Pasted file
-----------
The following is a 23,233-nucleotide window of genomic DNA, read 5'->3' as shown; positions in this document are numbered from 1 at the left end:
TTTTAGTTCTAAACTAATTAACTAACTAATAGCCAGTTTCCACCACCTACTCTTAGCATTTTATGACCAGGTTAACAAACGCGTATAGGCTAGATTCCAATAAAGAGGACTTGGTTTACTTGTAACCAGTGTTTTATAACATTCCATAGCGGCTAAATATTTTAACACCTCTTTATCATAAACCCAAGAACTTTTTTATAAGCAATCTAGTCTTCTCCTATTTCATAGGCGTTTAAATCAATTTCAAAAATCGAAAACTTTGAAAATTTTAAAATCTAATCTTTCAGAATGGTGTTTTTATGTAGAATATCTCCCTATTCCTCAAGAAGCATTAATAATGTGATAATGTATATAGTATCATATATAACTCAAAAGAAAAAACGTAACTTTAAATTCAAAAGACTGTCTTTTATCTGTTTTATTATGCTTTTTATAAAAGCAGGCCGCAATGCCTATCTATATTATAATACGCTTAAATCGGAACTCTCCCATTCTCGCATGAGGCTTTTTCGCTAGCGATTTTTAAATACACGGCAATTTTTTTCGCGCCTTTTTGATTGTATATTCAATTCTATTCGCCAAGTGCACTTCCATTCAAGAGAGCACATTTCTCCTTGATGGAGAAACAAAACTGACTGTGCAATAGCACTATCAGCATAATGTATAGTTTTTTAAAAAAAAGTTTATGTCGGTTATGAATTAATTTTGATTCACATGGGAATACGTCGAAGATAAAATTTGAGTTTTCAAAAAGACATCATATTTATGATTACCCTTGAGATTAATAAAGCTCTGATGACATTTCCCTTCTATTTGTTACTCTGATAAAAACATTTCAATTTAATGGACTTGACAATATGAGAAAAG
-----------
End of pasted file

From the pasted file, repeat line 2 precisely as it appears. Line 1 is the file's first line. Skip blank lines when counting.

TTTTAGTTCTAAACTAATTAACTAACTAATAGCCAGTTTCCACCACCTACTCTTAGCATTTTATGACCAGGTTAACAAACGCGTATAGGCTAGATTCCAATAAAGAGGACTTGGTTTACTTGTAACCAGTGTTTTATAACATTCCATAGCGGCTAAATATTTTAACACCTCTTTATCATAAACCCAAGAACTTTTTTATAAGCAATCTAGTCTTCTCCTATTTCATAGGCGTTTAAATCAATTTCAAAAATCGAAAACTTTGAAAATTTTAAAATCTAATCTTTCAGAATGGTGTTTTTATGTAGAATATCTCCCTATTCCTCAAGAAGCATTAATAATGTGATAATGTATATAGTATCATATATAACTCAAAAGAAAAAACGTAACTTTAAATTCAAAAGACTGTCTTTTATCTGTTTTATTATGCTTTTTATAAAAGCAGGCCGCAATGCCTATCTATATTATAATACGCTTAAATCGGAACTCTCCCATTCTCGCATGAGGCTTTTTCGCTAGCGATTTTTAAATACACGGCAATTTTTTTCGCGCCTTTTTGATTGTATATTCAATTCTATTCGCCAAGTGCACTTCCATTCAAGAGAGCACATTTCTCCTTGATGGAGAAACAAAACTGACTGTGCAATAGCACTATCAGCATAATGTATAGTTTTTTAAAAAAAAGTTTATGTCGGTTATGAATTAATTTTGATTCACATGGGAATACGTCGAAGATAAAATTTGAGTTTTCAAAAAGACATCATATTTATGATTACCCTTGAGATTAATAAAGCTCTGATGACATTTCCCTTCTATTTGTTACTCTGATAAAAACATTTCAATTTAATGGACTTGACAATATGAGAAAAG